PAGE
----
By Stefanie Jackson – David and Anna Lee, of Cape Charles, may have come up with the perfect recipe for a small business in Northampton County – a blend of economic development and environmental sustainability, with a main ingredient that’s one of the world’s tastiest and simplest compounds: salt.
“We can’t make it fast enough,” Anna Lee said of the sea salt that has made their new business, Barrier Islands Salt, an overwhelming success.
The Lees made a special presentation at the Barrier Islands Center in Machipongo Sept. 20 to describe how they are renewing an old Eastern Shore tradition of salt making that can be traced back to Assateague Island and Smith Island.
Barrier Islands Salt is named after the product’s location of origin. David Lee, who is a boat captain, ventures about seven or eight miles out to Cobb Island and Wreck Island to harvest the sea salt.
The Lees plan to invest in water pumps to make collecting saltwater more efficient, but for now, the water is scooped up in five-gallon buckets.
Every two weeks, usually at high tide, David Lee collects 100 gallons of saltwater that will produce about 25 pounds of salt.
Since 100 gallons of saltwater weighs about 860 pounds, and water from the barrier islands has a salinity of 3.2%, the Lees would get about 27.5 pounds of salt from every batch of saltwater if they could extract every flake.
“You lose some in the process. You don’t get all 3.2% out. I wish we did,” remarked Anna Lee, who learned a lot about sea salt when she worked for a major spice manufacturer.
The saltwater is left undisturbed for one or two days, then it’s boiled in kettles. When the 100 gallons of water boil down to eight to 10 gallons of saltwater brine, it’s transferred to stainless steel pans.
The warm temperature of the stainless steel pans must be maintained and the water must remain still as it gradually evaporates, leaving behind “quite beautiful and amazing” flakes of sea salt, Anna Lee said.
Then it’s time to start scooping. Once the water evaporates enough that only two or three gallons remain, “we’re just scooping salt out the whole time,” David Lee said. This part of the process takes about 10 hours.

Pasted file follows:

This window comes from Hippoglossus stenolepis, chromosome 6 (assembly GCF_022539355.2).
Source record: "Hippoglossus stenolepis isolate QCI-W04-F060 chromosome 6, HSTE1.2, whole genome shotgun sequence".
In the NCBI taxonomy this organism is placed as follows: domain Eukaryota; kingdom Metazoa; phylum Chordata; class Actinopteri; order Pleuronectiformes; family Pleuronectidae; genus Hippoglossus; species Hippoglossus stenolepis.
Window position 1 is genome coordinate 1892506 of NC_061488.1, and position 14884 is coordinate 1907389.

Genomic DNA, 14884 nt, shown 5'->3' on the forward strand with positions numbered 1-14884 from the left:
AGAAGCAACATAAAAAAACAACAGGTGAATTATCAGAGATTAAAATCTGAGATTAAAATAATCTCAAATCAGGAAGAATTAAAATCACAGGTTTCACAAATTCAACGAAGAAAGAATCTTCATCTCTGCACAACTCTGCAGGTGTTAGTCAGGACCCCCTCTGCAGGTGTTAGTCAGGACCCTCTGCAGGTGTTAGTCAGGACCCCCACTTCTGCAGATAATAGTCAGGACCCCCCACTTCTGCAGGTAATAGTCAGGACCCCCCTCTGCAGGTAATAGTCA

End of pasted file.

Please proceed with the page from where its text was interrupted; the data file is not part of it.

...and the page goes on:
Some businesses use saltwater ponds to make salt, and the finished product must be scooped off the top of the pond to avoid scooping up dirt along with the salt.
The Lees’ salt-making process allows them to scoop salt from the bottom of a clean pan, where bigger flakes form.
The salt is transferred to trays that are racked up in a drying room, a dehumidified space where the salt will stay for seven to 10 days. It’s raked so it dries evenly.
The salt-making process starts in an open-air environment, with overhead coverings protecting the evaporation pans from debris.
As an added measure, before packing the salt, Anna Lee “meticulously scrutinizes literally every flake” to ensure that only salt makes its way into each jar, she said.
Barrier Islands Salt is currently found in 30 retail locations from Chincoteague to Hampton Roads and as far as Charlottesville, Va., about four hours from the Eastern Shore.
Anna Lee plans to offer new sea salt products in the future, including a seafood seasoning blend. She makes rosé sea salt using another local product, Chatham Vineyards rosé wine, and she is interested in partnering with a Virginia distillery to make Scotch salt. Partnering with a local caramel maker to create barrier islands salted caramels is also on Lee’s wish list.
But the business opportunities don’t stop there. The Lees, who also run a boat tour business, offer a “champagne and salt making” private, six-guest boat tour of the barrier islands.
They will bring business to Cheriton this November when they open a new location in a repurposed, 1936 gas station. It will be a combined salt production facility and general store selling sea salt and many other goods. Tours of the production facility will be available.
Barrier Islands Center Executive Director Laura Vaughan called David and Anna Lee artists, and Barrier Islands Salt is their composition.
“Time and love” are among the ingredients in all-natural Barrier Islands Salt, Vaughan said, and the quality of the product is worth its price.
The Lee’s business is “securing the Shore” and “keeping it going,” Vaughan said.
Making salt again on the Eastern Shore helps the region restore a little piece of its history and “hang on to its most preciousness.”